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Walnut Creek Magazine

Secondhand Shopping Is out of the Closet

Apr 20, 2018 03:32PM ● By Deborah Burstyn

Secondhand Shopping Is out of the Closet

As the stigma fades, fashionistas embrace the fabulous prices.

By Deborah Burstyn

Don’t blame Amazon. Experts say the online retail giant isn’t responsible for the steady decline in America’s decades-long retail buying binge. In 1977, clothing accounted for 6.2 percent of U.S. household spending, according to government statistics. Four decades later, it’s plummeted to half that, says a recent Bloomberg Business report titled “The Death of Clothing.” There’s been a priority shift. Experiences – dining, travel, and entertainment—now account for nearly 20 percent of American spending. While retail numbers are down, resale clothing has mushroomed into an $18 billion annual business, with about $2.3 billion spent on specialized secondhand apparel websites and the rest scrutinized, tried on, and purchased at local stores.

Resale Chic – It’s not your mother’s thrift shop

Luxury consignment and a wave of recycled designs are getting a moment in style. Often confused with thrift shops, consignment stores tend to be higher end. They also operate as a business rather than a charity. At a thrift shop, clothing is donated and proceeds go to a good cause. By contrast, people don’t donate clothes to a consignment store. They sell them. Consignment stores either pay cash on the spot or a cut when an item sells. They also offer in-store credit for goods. You hand over your items then pick out different ones on the racks. They get new stock to sell and you get some different things to wear.

Keep in mind consignment stores are choosy. They cherry pick the best of what people are selling. Mint condition, current styles, and a certain eye-catching chic. With a focus on hot brands like Kate Spade, Tory Burch, and 7 For All Mankind, you’re getting a cool garment at a sweet price.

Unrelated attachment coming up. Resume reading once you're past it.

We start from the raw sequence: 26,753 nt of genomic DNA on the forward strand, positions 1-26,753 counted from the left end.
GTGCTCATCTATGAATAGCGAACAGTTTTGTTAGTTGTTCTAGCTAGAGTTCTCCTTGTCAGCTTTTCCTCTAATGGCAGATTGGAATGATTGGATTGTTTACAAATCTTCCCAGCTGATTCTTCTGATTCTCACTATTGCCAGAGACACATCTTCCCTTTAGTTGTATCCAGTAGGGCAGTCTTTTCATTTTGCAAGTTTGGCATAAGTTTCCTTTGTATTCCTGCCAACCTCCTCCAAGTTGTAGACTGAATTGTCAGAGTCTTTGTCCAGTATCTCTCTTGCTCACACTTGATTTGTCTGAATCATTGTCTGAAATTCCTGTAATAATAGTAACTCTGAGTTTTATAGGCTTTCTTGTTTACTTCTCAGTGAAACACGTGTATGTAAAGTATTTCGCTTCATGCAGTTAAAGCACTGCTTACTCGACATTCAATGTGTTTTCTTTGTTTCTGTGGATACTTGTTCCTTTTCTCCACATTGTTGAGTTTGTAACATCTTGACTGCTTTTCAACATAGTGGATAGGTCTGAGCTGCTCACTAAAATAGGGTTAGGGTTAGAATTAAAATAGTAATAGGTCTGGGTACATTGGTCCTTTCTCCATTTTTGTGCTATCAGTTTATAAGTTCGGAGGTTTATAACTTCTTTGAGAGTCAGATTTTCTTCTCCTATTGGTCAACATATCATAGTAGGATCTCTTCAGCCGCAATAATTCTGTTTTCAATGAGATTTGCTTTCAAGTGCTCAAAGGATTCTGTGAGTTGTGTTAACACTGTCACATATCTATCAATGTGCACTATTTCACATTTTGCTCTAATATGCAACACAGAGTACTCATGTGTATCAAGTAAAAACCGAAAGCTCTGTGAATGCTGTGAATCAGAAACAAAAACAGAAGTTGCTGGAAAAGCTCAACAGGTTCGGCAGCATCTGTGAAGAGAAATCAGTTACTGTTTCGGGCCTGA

Secondhand as a sustainability strategy

Another upside to the resale trend is environmental: 75 percent of the 80 billion pieces of clothing produced annually end up in landfills. “Sustainability is a big deal to millennial shoppers,” says Shawn Grain Carter, a professor at the Fashion Institute of Technology in New York in a recent Bloomberg article. “They have a sense of corporate responsibility and they find nothing wrong with recycled clothing. Buying used does not have a stigma whatsoever.” Data from resale giant ThredUP shows that 75 percent of millennials and 52 percent of all customers shop second-hand because it aligns with their environmental values. If the 70 pounds of clothing Americans throw away every year were recycled, it would keep 6 million items out of landfills.



In downtown Walnut Creek, between Locust and Main streets, you’ll find a surprisingly good selection of shops to check-out.

LABELS LUXURY CONSIGNMENT 1367 N. Main // Head here for status and swank. Louboutin, Chanel, Hermes, Prada, Dolce & Gabbana, and Louie Vuitton all line the shelves. Find fabulous formal gowns for a fraction of their original cost. That said, price tags are not “thrifty,” so be sure to check the sale racks.